Several proposed descendants of Jeremiah Satterfield of Pendleton, who married Elizabeth Brashears about 1797.

It was strongly believed that the following kits would be members of the same family as lived in the Carolinas, descending from Jeremiah Satterfield. Jeremiah seems to have even in lived in Pendleton, around 1800, before moving to Kentucky, and then Tennessee. Surprisingly, not only do none of these lines match their proposed relatives from the Pendleton area, but we have in fact found 2 different R1b lines, and not in the same male line shared by some Satterfield and Satterthwaite families, and not matching either each other or any other Satterfield lines tested so far. There can be many very straightforward reasons for this, including informal adoption, which happened frequently in colonial times. Might Jeremiah have adopted his children?

Two different lines with pedigree connection to Hezekiah "Ki" Satterfield, born 1811 in South Carolina

On a paper trail basis it is considered likely that Hezekiah could have been a some of Jeremiah, mentioned above, but here we found two more completely different lines:

SMGF6 Satterfield with R1b haplotype.

This appears to be another quite different male line, although also R1b. In this case the online pedigree at tells us that the tested man was a grandson of William H. Satterfield who married Roxie Hardcastle and lived in Illinois. William came from Dahlonega Georgia and was the son of one John Satterfield. He in turn is linked to the South Carolina Satterfields by some genealogists, as the son of James D Satterfield, although this one tested descendant was not a main line match. The SMGF participant has 2 generations back to William and Roxie, and 5 generation steps back to James D. Satterfield and Sarah Corbin.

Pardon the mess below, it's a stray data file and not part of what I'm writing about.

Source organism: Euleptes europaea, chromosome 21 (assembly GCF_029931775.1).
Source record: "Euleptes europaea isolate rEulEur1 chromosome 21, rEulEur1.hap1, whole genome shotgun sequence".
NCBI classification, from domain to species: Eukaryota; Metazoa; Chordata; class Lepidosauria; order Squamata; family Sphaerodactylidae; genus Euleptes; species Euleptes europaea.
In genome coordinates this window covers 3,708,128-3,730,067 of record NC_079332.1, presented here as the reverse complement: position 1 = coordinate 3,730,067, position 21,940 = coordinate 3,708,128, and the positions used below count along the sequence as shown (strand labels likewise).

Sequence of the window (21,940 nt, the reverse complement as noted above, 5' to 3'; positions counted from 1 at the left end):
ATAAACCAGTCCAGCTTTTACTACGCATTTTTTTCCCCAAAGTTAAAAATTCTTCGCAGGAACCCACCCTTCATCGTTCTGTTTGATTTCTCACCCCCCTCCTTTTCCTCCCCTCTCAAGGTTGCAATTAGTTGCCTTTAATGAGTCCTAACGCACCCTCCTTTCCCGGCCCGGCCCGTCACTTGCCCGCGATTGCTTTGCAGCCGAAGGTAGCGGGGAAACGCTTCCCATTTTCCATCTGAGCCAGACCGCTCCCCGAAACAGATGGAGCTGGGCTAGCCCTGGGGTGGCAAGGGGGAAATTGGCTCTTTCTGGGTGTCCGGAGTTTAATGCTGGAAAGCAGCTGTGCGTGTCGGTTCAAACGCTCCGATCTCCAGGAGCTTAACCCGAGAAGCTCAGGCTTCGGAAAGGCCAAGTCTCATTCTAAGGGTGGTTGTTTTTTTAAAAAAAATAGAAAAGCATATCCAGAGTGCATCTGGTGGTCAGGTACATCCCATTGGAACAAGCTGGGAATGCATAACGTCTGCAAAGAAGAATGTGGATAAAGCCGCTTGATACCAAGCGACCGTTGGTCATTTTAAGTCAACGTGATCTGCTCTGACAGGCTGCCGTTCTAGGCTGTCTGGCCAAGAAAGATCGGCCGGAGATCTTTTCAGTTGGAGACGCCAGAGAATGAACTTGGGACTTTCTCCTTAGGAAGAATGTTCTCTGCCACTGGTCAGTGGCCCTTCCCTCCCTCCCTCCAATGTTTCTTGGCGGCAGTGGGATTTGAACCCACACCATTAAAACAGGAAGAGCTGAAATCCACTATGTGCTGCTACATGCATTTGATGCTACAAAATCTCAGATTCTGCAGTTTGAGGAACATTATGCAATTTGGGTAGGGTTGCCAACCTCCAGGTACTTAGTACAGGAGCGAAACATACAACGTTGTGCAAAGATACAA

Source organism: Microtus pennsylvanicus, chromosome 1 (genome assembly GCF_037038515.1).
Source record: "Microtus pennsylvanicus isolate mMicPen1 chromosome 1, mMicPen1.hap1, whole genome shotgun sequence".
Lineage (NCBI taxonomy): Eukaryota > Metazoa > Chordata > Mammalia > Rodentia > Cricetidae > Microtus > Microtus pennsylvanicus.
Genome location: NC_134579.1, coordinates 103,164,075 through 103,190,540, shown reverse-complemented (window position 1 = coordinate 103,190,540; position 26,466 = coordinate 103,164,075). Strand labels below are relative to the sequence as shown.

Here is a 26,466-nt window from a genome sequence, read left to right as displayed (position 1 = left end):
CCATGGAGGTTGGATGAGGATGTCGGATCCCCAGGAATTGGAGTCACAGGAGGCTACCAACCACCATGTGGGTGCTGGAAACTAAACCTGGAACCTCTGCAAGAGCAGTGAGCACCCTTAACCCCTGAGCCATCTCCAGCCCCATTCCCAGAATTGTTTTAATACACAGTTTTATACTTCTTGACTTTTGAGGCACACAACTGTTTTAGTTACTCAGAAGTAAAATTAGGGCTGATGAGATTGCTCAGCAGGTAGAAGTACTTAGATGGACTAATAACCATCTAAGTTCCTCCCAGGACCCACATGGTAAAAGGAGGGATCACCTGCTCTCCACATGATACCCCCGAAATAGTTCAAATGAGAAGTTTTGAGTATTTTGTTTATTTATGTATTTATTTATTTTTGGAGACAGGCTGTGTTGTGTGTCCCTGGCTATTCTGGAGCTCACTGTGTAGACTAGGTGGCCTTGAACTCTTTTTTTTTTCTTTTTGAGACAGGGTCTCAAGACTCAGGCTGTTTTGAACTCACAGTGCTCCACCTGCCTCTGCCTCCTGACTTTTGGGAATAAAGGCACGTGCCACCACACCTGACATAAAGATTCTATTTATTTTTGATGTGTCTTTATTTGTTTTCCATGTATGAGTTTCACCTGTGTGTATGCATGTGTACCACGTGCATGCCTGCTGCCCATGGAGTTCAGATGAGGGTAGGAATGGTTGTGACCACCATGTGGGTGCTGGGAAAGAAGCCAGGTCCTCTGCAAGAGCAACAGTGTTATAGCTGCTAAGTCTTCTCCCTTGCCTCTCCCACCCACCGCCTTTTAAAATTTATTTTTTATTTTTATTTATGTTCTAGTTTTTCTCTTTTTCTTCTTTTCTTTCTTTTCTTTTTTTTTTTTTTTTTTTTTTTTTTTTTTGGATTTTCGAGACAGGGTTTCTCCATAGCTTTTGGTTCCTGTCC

Satterfield Kit 125914 with R1b haplotype.

Our participant can trace his male line back 5 generational steps to his great great great grandfather, John Satterfield of Tennessee. The family stayed for several generations in the area, but our participant was born in Michigan. This family has a close DNA match with families of the surname Mace.

2.3.2. MAIN E-L143 GROUP. The Setterfields of Kent in England.

This Kit tested by DNA.Ancestry is our only DNA result known so far from the Setterfields of Kent. In modern times they have standardized their name to use “e” as the second letter, but in centuries past they also used spellings like Sutterfield.

This is an R1b haplotype, and not in the same male line shared by some Satterfield and Satterthwaite families.

This family should be the same as the one on this webpage: The descendants of Alfred Cornelius Setterfield, baptised 20 August 1837 in Margate are traced back further there to a family who lived in Wingate in the mid 1600s.